The Opportunity

This is a lot of missed opportunity. Take, for example, the Cincinnati area. A quick search tells me that it encompasses 24 counties in three states — Ohio, Kentucky, and Indiana. Echo Media reports that 102 newspapers cover the DMA. The list includes USA Today, college newspapers and some special interest newspapers (e.g., Cincinnati Catholic Telegraph). Only 20 of the listed publications include a Sunday edition. There is no way that most residents in the area are getting in-depth reporting of the news that affects them most. My guess is that Cincinnati itself gets the lion’s share of the coverage and the other communities are mentioned when a story could have national interest.

Imagine an experiment in which one of the station group owners in Cincinnati hires a team to cover news in all area municipalities including things such as city council issues, school board meetings and actions taken by the area’s largest employers. Think of the possibilities. Currently available technology means that a station could create individual feeds for each community in its viewership area. Some of the content could be used on the main broadcast channel. Other pieces could be shared on social media sites. The beauty is that all of it would be unduplicated elsewhere.

Cox has put a toe in this water with its NeighborhoodTV initiative. But I’d argue it hasn’t gone far enough. The website shows a total of 10 people responsible for producing and managing content for North Metro Atlanta, Southeast Atlanta and Charlotte.

How To Make It Pay

Such an experiment opens the door to any number of new advertisers or new advertising opportunities. With dedicated feeds for each community, advertisers can easily target customers in their trading area. If the group also has its own ad agency, this provides another opportunity to increase business for that division. This approach also opens to door to local political advertising sales as well as offering a unique opportunity for state and national candidates to target their messages.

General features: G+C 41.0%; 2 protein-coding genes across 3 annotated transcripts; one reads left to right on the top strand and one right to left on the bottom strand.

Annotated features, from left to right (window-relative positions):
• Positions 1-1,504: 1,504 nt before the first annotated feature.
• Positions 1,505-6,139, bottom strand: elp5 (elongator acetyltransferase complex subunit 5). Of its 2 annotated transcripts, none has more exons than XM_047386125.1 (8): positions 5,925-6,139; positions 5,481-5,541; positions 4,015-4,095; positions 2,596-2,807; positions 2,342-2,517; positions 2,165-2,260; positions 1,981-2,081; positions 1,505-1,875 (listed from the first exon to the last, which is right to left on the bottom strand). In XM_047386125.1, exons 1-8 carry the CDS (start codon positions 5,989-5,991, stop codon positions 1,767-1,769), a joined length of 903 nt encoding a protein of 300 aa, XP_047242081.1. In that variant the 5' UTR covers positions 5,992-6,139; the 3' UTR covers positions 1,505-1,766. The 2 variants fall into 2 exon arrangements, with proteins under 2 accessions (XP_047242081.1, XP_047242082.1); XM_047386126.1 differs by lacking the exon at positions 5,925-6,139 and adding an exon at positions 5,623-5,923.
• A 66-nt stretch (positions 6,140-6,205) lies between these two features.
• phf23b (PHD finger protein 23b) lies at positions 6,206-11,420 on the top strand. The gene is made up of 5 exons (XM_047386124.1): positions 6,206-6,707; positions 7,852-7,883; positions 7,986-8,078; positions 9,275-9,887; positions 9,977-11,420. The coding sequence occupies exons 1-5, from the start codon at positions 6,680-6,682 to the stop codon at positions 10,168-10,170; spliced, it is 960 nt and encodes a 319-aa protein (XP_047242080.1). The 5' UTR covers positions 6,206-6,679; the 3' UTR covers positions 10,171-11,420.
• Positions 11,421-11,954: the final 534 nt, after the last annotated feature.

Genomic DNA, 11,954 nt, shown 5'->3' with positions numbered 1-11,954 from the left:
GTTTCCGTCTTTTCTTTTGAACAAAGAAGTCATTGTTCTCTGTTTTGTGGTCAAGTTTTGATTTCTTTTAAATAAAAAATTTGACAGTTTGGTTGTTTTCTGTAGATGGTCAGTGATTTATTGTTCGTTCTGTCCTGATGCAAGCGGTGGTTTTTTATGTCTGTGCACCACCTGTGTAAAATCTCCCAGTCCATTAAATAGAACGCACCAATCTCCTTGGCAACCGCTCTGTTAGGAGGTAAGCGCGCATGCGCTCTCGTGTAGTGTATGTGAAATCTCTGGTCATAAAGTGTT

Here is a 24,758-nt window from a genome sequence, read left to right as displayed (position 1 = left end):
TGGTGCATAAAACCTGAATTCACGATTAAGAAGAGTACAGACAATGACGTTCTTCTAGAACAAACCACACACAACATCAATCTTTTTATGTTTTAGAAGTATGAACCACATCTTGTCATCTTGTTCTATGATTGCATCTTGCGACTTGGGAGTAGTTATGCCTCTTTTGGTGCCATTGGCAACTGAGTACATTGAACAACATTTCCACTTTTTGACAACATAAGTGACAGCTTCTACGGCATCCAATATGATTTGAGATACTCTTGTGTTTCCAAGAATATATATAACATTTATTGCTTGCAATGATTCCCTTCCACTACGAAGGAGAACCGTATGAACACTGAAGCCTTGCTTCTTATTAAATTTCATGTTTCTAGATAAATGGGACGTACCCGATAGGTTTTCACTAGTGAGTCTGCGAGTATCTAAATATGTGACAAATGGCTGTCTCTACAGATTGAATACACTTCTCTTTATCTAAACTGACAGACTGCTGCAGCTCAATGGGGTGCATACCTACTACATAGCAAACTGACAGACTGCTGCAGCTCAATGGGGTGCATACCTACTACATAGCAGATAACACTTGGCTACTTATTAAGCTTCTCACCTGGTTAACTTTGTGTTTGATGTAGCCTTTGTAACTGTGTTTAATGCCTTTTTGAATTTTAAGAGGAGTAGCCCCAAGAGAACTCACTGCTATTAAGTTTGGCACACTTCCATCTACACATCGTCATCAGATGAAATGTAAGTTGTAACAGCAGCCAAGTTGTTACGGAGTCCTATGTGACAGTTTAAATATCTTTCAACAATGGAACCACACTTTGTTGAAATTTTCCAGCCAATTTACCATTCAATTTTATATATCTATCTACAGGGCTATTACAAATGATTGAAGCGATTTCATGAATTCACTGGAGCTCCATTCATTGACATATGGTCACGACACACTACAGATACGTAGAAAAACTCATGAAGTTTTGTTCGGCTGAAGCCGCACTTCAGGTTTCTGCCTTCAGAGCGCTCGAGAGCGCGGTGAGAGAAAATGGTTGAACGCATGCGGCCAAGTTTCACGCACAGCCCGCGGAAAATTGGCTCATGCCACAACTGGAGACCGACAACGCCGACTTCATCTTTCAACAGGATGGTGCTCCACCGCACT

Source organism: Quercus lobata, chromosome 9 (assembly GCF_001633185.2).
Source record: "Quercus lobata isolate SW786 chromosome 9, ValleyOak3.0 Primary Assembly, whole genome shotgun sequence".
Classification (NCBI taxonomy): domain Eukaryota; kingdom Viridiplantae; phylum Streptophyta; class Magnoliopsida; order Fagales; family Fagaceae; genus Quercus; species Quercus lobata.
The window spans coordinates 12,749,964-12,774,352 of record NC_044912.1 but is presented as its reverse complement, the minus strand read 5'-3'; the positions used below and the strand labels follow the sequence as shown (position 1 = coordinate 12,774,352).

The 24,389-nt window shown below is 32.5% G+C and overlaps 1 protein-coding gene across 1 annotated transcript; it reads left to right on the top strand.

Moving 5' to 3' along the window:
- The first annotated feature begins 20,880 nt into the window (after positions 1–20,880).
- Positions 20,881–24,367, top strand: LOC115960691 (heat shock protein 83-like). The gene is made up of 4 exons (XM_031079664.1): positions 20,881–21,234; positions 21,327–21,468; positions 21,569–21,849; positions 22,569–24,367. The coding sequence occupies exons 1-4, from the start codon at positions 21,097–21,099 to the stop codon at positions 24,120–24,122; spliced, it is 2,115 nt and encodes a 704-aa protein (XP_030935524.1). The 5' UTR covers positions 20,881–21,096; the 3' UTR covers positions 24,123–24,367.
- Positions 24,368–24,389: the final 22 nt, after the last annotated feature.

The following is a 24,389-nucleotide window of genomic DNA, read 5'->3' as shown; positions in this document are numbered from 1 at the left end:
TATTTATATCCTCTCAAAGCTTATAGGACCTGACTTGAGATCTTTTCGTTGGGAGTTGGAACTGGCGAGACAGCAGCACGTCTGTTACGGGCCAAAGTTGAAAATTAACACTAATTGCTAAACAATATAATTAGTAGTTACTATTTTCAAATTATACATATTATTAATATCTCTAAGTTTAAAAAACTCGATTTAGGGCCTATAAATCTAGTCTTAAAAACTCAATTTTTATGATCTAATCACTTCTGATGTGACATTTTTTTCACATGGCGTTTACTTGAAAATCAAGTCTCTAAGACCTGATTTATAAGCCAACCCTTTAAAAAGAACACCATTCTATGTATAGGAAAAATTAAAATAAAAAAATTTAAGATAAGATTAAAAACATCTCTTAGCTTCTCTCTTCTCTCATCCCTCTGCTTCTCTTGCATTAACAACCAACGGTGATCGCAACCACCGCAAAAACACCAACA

To be successful, the effort will require comprehensive strategic planning and implementation. For my Cincinnati example, I’d start by developing a thorough inventory of all the communities in the 24-county area. Such an inventory would include all local government information down to types of elected positions and a calendar of planned meetings for each.

This inventory would also need to include all sources of local news along with the best possible information about numbers of reporters by location. Are there journalism schools in the area? That should be noted. Then comes the interesting exercise of planning how many and what types of feeds are needed to provide the in-depth reporting that will attract audience. Coverage needed will certainly vary by community.

Next comes a realistic estimate of incremental revenue from the new venture. This estimate will then provide a range for investment to achieve the goals. Staffing it will require creative thinking and deep market knowledge. I envision a limited number of full-time employees along with a crew of part-time and contract employees sourced from college journalism programs, partnerships with local print organizations and even luring some former reporters out of retirement to cover stories in their neighborhoods.

This cannot happen overnight and will require strong leadership capable of both seeing the big picture and pitching in to handle details as needed.

My one caveat is that this will only work if the station(s) behind the experiment believe in it and are committed to seeing it through to success. As Hank Price wrote in his March column about CNN’s turnaround, “failure is usually the result of giving up too easily.”

Fortune favors the bold. I look forward to hearing results from the station group or groups bold enough to invest in their future.

Former president and CEO of the Media Financial Management Association and its BCCA subsidiary, Mary M. Collins is a change agent, entrepreneur and senior management executive. She can be reached at [email protected].